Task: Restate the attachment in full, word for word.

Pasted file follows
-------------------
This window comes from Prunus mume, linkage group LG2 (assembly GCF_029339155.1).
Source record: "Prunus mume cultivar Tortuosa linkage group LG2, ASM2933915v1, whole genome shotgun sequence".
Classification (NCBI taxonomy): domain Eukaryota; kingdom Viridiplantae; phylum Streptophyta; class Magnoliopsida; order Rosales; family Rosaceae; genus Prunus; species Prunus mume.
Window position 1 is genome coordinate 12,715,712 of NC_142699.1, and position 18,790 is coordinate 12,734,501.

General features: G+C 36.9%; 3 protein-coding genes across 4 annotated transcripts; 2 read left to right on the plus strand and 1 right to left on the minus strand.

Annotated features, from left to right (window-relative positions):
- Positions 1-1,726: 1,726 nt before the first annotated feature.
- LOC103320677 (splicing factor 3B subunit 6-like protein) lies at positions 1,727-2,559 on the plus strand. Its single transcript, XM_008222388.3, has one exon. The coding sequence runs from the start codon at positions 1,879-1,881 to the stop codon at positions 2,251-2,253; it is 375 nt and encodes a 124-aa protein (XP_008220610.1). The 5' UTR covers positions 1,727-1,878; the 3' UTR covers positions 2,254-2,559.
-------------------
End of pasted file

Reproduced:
This window comes from Prunus mume, linkage group LG2 (assembly GCF_029339155.1).
Source record: "Prunus mume cultivar Tortuosa linkage group LG2, ASM2933915v1, whole genome shotgun sequence".
Classification (NCBI taxonomy): domain Eukaryota; kingdom Viridiplantae; phylum Streptophyta; class Magnoliopsida; order Rosales; family Rosaceae; genus Prunus; species Prunus mume.
Window position 1 is genome coordinate 12,715,712 of NC_142699.1, and position 18,790 is coordinate 12,734,501.

General features: G+C 36.9%; 3 protein-coding genes across 4 annotated transcripts; 2 read left to right on the plus strand and 1 right to left on the minus strand.

Annotated features, from left to right (window-relative positions):
- Positions 1-1,726: 1,726 nt before the first annotated feature.
- LOC103320677 (splicing factor 3B subunit 6-like protein) lies at positions 1,727-2,559 on the plus strand. Its single transcript, XM_008222388.3, has one exon. The coding sequence runs from the start codon at positions 1,879-1,881 to the stop codon at positions 2,251-2,253; it is 375 nt and encodes a 124-aa protein (XP_008220610.1). The 5' UTR covers positions 1,727-1,878; the 3' UTR covers positions 2,254-2,559.